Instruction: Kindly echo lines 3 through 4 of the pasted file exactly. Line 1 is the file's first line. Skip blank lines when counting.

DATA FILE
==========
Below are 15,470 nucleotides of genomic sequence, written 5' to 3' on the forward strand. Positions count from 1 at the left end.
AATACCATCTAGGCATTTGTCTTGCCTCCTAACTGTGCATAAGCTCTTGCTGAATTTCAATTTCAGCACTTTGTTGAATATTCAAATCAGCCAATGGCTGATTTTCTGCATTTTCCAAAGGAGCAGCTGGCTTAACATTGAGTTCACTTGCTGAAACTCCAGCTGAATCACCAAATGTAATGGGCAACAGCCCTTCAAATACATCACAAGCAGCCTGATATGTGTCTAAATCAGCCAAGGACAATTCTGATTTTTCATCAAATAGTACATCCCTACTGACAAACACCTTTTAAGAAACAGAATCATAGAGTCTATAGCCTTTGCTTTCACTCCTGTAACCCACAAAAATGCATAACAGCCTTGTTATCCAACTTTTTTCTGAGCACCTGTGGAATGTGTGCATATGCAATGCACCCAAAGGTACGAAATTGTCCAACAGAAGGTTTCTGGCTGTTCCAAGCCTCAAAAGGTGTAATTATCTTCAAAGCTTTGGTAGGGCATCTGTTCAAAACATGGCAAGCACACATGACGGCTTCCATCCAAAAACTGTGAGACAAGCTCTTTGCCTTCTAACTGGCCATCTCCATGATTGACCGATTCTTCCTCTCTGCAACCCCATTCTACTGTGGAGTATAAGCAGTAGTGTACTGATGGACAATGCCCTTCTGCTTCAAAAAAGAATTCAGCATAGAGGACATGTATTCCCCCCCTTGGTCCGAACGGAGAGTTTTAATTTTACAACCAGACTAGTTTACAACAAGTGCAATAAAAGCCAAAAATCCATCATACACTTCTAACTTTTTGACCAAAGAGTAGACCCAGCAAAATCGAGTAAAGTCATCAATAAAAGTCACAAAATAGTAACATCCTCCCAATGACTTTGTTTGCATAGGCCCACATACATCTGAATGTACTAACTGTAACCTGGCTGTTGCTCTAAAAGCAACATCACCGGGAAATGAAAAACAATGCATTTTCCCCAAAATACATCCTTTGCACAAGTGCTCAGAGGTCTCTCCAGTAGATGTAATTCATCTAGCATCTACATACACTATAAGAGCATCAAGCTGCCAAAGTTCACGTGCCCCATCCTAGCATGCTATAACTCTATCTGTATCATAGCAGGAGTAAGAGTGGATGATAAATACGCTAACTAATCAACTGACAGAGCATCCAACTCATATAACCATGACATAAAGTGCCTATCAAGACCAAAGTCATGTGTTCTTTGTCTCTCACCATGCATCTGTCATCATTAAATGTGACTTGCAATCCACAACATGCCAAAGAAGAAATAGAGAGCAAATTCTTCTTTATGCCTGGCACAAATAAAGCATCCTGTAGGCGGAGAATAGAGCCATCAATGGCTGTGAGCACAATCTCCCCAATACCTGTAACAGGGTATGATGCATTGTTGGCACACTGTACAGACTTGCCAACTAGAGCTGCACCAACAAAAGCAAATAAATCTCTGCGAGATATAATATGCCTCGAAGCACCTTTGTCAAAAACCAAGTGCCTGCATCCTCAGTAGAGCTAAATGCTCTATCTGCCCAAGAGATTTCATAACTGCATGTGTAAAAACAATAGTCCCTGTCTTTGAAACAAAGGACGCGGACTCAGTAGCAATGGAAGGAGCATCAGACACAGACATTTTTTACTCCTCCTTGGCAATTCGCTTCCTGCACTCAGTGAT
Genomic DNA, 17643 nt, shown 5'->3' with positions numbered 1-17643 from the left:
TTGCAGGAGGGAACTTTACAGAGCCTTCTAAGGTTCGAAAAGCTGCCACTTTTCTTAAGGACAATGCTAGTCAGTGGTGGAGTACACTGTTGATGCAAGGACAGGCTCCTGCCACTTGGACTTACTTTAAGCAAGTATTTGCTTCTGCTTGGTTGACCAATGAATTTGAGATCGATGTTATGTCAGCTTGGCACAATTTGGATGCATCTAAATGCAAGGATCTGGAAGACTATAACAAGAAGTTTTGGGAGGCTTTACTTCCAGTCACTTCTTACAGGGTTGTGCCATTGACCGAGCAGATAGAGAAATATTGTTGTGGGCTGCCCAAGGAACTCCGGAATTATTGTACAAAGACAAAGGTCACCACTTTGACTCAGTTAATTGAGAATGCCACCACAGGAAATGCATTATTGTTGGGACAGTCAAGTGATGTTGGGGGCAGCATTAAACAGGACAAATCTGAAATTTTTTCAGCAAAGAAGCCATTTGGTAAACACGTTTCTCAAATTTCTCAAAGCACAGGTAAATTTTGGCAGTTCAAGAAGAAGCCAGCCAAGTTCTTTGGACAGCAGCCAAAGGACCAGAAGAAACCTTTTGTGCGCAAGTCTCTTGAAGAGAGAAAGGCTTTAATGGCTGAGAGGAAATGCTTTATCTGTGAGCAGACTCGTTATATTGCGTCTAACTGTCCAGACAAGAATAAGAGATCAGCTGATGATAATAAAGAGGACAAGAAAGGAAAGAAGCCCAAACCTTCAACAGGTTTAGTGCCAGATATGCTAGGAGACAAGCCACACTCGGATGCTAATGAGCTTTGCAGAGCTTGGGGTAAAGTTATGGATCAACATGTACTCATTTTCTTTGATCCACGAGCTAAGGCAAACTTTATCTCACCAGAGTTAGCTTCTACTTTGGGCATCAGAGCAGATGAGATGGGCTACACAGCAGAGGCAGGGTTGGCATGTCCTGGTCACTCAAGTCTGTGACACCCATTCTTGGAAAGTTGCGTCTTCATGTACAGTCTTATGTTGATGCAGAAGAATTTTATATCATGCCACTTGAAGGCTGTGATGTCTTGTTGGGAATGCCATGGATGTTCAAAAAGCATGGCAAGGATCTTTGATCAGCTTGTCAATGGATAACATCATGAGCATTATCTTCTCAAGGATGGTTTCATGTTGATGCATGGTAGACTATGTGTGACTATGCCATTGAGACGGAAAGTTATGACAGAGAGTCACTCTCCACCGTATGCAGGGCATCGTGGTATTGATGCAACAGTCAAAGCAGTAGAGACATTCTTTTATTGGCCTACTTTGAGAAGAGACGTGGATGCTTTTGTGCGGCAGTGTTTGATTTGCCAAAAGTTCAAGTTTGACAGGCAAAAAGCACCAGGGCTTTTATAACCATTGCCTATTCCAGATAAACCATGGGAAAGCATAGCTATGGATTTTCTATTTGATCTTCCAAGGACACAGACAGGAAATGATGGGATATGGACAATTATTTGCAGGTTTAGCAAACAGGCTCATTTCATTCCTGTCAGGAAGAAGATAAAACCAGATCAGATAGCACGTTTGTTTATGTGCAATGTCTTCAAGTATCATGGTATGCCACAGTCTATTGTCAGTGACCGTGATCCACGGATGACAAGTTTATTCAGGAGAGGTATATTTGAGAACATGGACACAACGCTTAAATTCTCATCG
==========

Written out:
Genomic DNA, 17643 nt, shown 5'->3' with positions numbered 1-17643 from the left:
TTGCAGGAGGGAACTTTACAGAGCCTTCTAAGGTTCGAAAAGCTGCCACTTTTCTTAAGGACAATGCTAGTCAGTGGTGGAGTACACTGTTGATGCAAGGACAGGCTCCTGCCACTTGGACTTACTTTAAGCAAGTATTTGCTTCTGCTTGGTTGACCAATGAATTTGAGATCGATGTTATGTCAGCTTGGCACAATTTGGATGCATCTAAATGCAAGGATCTGGAAGACTATAACAAGAAGTTTTGGGAGGCTTTACTTCCAGTCACTTCTTACAGGGTTGTGCCATTGACCGAGCAGATAGAGAAATATTGTTGTGGGCTGCCCAAGGAACTCCGGAATTATTGTACAAAGACAAAGGTCACCACTTTGACTCAGTTAATTGAGAATGCCACCACAGGAAATGCATTATTGTTGGGACAGTCAAGTGATGTTGGGGGCAGCATTAAACAGGACAAATCTGAAATTTTTTCAGCAAAGAAGCCATTTGGTAAACACGTTTCTCAAATTTCTCAAAGCACAGGTAAATTTTGGCAGTTCAAGAAGAAGCCAGCCAAGTTCTTTGGACAGCAGCCAAAGGACCAGAAGAAACCTTTTGTGCGCAAGTCTCTTGAAGAGAGAAAGGCTTTAATGGCTGAGAGGAAATGCTTTATCTGTGAGCAGACTCGTTATATTGCGTCTAACTGTCCAGACAAGAATAAGAGATCAGCTGATGATAATAAAGAGGACAAGAAAGGAAAGAAGCCCAAACCTTCAACAGGTTTAGTGCCAGATATGCTAGGAGACAAGCCACACTCGGATGCTAATGAGCTTTGCAGAGCTTGGGGTAAAGTTATGGATCAACATGTACTCATTTTCTTTGATCCACGAGCTAAGGCAAACTTTATCTCACCAGAGTTAGCTTCTACTTTGGGCATCAGAGCAGATGAGATGGGCTACACAGCAGAGGCAGGGTTGGCATGTCCTGGTCACTCAAGTCTGTGACACCCATTCTTGGAAAGTTGCGTCTTCATGTACAGTCTTATGTTGATGCAGAAGAATTTTATATCATGCCACTTGAAGGCTGTGATGTCTTGTTGGGAATGCCATGGATGTTCAAAAAGCATGGCAAGGATCTTTGATCAGCTTGTCAATGGATAACATCATGAGCATTATCTTCTCAAGGATGGTTTCATGTTGATGCATGGTAGACTATGTGTGACTATGCCATTGAGACGGAAAGTTATGACAGAGAGTCACTCTCCACCGTATGCAGGGCATCGTGGTATTGATGCAACAGTCAAAGCAGTAGAGACATTCTTTTATTGGCCTACTTTGAGAAGAGACGTGGATGCTTTTGTGCGGCAGTGTTTGATTTGCCAAAAGTTCAAGTTTGACAGGCAAAAAGCACCAGGGCTTTTATAACCATTGCCTATTCCAGATAAACCATGGGAAAGCATAGCTATGGATTTTCTATTTGATCTTCCAAGGACACAGACAGGAAATGATGGGATATGGACAATTATTTGCAGGTTTAGCAAACAGGCTCATTTCATTCCTGTCAGGAAGAAGATAAAACCAGATCAGATAGCACGTTTGTTTATGTGCAATGTCTTCAAGTATCATGGTATGCCACAGTCTATTGTCAGTGACCGTGATCCACGGATGACAAGTTTATTCAGGAGAGGTATATTTGAGAACATGGACACAACGCTTAAATTCTCATCG